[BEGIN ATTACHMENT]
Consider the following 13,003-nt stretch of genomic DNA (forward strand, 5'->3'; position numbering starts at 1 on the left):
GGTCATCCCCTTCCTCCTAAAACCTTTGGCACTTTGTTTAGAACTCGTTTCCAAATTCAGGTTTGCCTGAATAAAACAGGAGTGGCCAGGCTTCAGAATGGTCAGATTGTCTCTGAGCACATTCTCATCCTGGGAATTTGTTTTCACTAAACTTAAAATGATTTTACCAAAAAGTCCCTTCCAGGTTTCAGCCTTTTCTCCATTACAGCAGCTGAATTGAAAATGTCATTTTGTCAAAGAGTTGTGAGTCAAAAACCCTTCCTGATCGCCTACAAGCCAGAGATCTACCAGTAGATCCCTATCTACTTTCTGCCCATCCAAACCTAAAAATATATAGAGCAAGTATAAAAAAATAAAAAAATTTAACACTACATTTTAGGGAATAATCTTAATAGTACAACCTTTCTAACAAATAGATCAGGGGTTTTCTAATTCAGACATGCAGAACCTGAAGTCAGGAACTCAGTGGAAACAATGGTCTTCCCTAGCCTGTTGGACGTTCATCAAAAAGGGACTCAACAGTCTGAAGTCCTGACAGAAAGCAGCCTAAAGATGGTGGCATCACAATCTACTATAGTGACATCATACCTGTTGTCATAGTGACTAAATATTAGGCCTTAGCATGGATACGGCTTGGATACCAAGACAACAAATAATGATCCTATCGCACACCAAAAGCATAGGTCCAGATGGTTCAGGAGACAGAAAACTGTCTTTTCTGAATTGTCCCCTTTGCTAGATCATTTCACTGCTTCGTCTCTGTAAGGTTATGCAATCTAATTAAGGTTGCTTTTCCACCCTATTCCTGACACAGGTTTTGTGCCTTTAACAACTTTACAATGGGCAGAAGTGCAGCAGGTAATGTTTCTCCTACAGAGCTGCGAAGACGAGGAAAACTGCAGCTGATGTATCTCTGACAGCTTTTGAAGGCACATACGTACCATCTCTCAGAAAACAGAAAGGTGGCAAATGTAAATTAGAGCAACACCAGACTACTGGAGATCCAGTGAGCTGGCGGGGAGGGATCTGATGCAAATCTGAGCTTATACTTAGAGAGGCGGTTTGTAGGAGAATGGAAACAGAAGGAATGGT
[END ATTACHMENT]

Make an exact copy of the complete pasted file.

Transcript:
Consider the following 13,003-nt stretch of genomic DNA (forward strand, 5'->3'; position numbering starts at 1 on the left):
GGTCATCCCCTTCCTCCTAAAACCTTTGGCACTTTGTTTAGAACTCGTTTCCAAATTCAGGTTTGCCTGAATAAAACAGGAGTGGCCAGGCTTCAGAATGGTCAGATTGTCTCTGAGCACATTCTCATCCTGGGAATTTGTTTTCACTAAACTTAAAATGATTTTACCAAAAAGTCCCTTCCAGGTTTCAGCCTTTTCTCCATTACAGCAGCTGAATTGAAAATGTCATTTTGTCAAAGAGTTGTGAGTCAAAAACCCTTCCTGATCGCCTACAAGCCAGAGATCTACCAGTAGATCCCTATCTACTTTCTGCCCATCCAAACCTAAAAATATATAGAGCAAGTATAAAAAAATAAAAAAATTTAACACTACATTTTAGGGAATAATCTTAATAGTACAACCTTTCTAACAAATAGATCAGGGGTTTTCTAATTCAGACATGCAGAACCTGAAGTCAGGAACTCAGTGGAAACAATGGTCTTCCCTAGCCTGTTGGACGTTCATCAAAAAGGGACTCAACAGTCTGAAGTCCTGACAGAAAGCAGCCTAAAGATGGTGGCATCACAATCTACTATAGTGACATCATACCTGTTGTCATAGTGACTAAATATTAGGCCTTAGCATGGATACGGCTTGGATACCAAGACAACAAATAATGATCCTATCGCACACCAAAAGCATAGGTCCAGATGGTTCAGGAGACAGAAAACTGTCTTTTCTGAATTGTCCCCTTTGCTAGATCATTTCACTGCTTCGTCTCTGTAAGGTTATGCAATCTAATTAAGGTTGCTTTTCCACCCTATTCCTGACACAGGTTTTGTGCCTTTAACAACTTTACAATGGGCAGAAGTGCAGCAGGTAATGTTTCTCCTACAGAGCTGCGAAGACGAGGAAAACTGCAGCTGATGTATCTCTGACAGCTTTTGAAGGCACATACGTACCATCTCTCAGAAAACAGAAAGGTGGCAAATGTAAATTAGAGCAACACCAGACTACTGGAGATCCAGTGAGCTGGCGGGGAGGGATCTGATGCAAATCTGAGCTTATACTTAGAGAGGCGGTTTGTAGGAGAATGGAAACAGAAGGAATGGT